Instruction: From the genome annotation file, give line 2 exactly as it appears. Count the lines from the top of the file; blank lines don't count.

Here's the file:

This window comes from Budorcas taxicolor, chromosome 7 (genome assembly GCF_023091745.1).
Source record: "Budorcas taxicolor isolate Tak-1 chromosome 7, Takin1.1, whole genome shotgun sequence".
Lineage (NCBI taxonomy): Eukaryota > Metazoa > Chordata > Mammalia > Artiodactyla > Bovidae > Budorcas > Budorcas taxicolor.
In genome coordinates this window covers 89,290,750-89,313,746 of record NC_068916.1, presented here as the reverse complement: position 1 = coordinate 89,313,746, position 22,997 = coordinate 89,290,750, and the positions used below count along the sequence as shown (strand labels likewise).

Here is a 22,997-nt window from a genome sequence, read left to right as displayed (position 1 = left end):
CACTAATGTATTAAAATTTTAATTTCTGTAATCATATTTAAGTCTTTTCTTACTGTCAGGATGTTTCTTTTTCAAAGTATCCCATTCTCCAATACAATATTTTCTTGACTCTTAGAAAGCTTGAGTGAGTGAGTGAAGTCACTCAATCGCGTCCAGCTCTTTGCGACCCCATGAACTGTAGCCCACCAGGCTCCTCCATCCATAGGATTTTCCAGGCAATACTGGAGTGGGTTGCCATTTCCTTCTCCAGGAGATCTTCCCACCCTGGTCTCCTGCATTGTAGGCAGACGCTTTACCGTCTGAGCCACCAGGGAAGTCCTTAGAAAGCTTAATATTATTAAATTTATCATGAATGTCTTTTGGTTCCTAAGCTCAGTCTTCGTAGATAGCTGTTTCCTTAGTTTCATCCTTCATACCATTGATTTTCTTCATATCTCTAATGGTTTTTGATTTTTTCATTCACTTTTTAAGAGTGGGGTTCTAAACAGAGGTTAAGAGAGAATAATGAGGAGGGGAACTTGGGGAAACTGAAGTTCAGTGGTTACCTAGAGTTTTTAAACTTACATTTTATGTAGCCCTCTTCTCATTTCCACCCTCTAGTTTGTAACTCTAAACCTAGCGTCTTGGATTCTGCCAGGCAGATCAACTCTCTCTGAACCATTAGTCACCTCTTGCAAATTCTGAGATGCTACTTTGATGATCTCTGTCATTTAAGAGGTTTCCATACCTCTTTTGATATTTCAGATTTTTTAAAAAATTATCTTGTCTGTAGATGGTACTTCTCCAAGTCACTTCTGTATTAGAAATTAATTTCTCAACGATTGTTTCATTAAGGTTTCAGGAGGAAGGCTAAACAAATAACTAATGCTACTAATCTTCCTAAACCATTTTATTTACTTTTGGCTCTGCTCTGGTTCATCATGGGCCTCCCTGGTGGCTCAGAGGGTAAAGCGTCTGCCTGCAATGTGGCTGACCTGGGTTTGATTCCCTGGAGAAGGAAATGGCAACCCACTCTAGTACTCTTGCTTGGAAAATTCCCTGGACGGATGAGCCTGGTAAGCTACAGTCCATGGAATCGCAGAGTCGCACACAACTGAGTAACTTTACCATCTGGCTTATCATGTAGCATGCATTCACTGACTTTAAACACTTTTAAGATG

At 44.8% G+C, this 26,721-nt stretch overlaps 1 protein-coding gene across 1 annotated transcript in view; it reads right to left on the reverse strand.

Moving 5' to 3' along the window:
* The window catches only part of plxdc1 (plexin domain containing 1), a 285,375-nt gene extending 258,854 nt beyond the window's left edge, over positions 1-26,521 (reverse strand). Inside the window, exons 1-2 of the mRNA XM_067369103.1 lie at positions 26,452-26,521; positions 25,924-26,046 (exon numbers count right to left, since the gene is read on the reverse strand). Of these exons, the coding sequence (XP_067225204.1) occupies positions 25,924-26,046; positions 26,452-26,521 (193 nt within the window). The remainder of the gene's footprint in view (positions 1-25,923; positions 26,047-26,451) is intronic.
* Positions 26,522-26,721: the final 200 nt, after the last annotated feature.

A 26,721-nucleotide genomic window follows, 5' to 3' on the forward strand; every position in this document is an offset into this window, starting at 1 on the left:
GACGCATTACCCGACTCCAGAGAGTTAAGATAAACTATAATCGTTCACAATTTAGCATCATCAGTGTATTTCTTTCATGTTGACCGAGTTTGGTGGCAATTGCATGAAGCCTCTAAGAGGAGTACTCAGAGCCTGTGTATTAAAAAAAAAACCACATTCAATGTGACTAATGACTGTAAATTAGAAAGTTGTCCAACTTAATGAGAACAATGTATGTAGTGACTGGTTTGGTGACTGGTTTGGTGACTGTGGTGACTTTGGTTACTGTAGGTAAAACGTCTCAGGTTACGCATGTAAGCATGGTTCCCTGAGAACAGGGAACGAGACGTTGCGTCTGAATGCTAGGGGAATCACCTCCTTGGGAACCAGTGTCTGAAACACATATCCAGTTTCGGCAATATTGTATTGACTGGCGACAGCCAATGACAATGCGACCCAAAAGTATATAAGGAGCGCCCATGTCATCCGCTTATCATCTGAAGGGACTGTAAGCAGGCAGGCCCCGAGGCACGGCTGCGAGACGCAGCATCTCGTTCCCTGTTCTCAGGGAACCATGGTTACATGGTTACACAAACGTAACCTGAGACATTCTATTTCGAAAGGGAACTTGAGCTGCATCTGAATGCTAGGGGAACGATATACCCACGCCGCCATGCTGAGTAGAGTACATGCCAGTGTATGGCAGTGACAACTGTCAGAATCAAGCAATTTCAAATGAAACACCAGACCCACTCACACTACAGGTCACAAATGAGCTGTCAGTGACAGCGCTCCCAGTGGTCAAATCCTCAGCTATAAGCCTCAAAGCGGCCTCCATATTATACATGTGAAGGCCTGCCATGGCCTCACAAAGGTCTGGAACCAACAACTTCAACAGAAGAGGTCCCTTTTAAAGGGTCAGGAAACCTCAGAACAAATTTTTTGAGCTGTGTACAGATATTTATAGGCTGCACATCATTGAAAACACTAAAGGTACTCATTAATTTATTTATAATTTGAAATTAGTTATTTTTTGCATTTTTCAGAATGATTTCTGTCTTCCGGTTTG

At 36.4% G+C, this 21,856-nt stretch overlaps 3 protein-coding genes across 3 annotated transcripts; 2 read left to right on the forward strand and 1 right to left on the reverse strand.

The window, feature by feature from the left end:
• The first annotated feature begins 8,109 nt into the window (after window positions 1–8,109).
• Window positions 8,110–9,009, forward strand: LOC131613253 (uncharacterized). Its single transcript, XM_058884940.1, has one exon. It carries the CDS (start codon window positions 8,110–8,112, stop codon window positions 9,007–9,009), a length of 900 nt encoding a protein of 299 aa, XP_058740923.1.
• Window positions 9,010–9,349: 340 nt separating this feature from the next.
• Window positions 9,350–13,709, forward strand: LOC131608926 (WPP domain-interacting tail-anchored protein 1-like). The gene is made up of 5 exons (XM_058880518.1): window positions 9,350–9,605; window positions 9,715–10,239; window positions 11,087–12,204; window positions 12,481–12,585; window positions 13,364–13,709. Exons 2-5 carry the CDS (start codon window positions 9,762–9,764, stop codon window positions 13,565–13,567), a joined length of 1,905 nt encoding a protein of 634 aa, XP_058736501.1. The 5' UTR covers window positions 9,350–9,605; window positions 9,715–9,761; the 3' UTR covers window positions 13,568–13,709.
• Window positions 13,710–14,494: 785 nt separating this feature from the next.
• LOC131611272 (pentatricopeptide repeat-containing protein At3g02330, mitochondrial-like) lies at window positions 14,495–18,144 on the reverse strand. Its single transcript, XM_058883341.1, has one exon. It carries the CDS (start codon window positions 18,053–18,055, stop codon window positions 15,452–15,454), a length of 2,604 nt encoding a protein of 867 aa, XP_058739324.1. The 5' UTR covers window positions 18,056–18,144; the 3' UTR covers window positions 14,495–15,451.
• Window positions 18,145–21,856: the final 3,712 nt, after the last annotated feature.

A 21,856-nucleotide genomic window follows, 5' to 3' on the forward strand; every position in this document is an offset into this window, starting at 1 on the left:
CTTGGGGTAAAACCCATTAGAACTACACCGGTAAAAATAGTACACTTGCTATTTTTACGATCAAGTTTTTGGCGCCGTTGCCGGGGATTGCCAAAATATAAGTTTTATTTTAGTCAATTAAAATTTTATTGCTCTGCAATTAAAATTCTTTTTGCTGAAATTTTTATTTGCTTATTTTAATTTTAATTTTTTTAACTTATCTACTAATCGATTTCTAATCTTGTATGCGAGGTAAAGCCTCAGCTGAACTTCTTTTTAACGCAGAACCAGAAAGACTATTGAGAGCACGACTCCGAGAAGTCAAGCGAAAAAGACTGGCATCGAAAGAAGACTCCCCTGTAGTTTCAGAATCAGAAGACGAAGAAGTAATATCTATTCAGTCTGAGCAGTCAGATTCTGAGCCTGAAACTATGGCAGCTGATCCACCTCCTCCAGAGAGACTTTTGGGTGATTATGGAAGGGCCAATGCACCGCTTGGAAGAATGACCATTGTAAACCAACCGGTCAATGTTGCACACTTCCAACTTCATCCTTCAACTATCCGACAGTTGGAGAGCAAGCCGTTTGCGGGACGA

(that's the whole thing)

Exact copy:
Source record: "Budorcas taxicolor isolate Tak-1 chromosome 7, Takin1.1, whole genome shotgun sequence".